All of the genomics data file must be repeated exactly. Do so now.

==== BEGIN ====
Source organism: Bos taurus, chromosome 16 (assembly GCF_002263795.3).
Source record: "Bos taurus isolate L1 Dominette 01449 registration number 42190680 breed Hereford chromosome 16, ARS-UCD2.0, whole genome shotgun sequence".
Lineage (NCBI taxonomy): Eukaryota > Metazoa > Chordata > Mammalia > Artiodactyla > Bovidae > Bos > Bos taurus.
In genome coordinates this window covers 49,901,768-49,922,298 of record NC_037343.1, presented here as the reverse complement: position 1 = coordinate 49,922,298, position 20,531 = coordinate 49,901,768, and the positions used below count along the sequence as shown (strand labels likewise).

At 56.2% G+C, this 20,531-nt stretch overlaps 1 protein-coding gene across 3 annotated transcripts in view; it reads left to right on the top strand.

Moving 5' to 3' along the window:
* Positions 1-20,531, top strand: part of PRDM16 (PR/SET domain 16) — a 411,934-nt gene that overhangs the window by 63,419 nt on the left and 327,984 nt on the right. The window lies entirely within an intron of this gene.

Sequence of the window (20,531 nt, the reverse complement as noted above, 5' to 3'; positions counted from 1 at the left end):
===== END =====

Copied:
Source organism: Bos taurus, chromosome 16 (assembly GCF_002263795.3).
Source record: "Bos taurus isolate L1 Dominette 01449 registration number 42190680 breed Hereford chromosome 16, ARS-UCD2.0, whole genome shotgun sequence".
Lineage (NCBI taxonomy): Eukaryota > Metazoa > Chordata > Mammalia > Artiodactyla > Bovidae > Bos > Bos taurus.
In genome coordinates this window covers 49,901,768-49,922,298 of record NC_037343.1, presented here as the reverse complement: position 1 = coordinate 49,922,298, position 20,531 = coordinate 49,901,768, and the positions used below count along the sequence as shown (strand labels likewise).

At 56.2% G+C, this 20,531-nt stretch overlaps 1 protein-coding gene across 3 annotated transcripts in view; it reads left to right on the top strand.

Moving 5' to 3' along the window:
* Positions 1-20,531, top strand: part of PRDM16 (PR/SET domain 16) — a 411,934-nt gene that overhangs the window by 63,419 nt on the left and 327,984 nt on the right. The window lies entirely within an intron of this gene.

Sequence of the window (20,531 nt, the reverse complement as noted above, 5' to 3'; positions counted from 1 at the left end):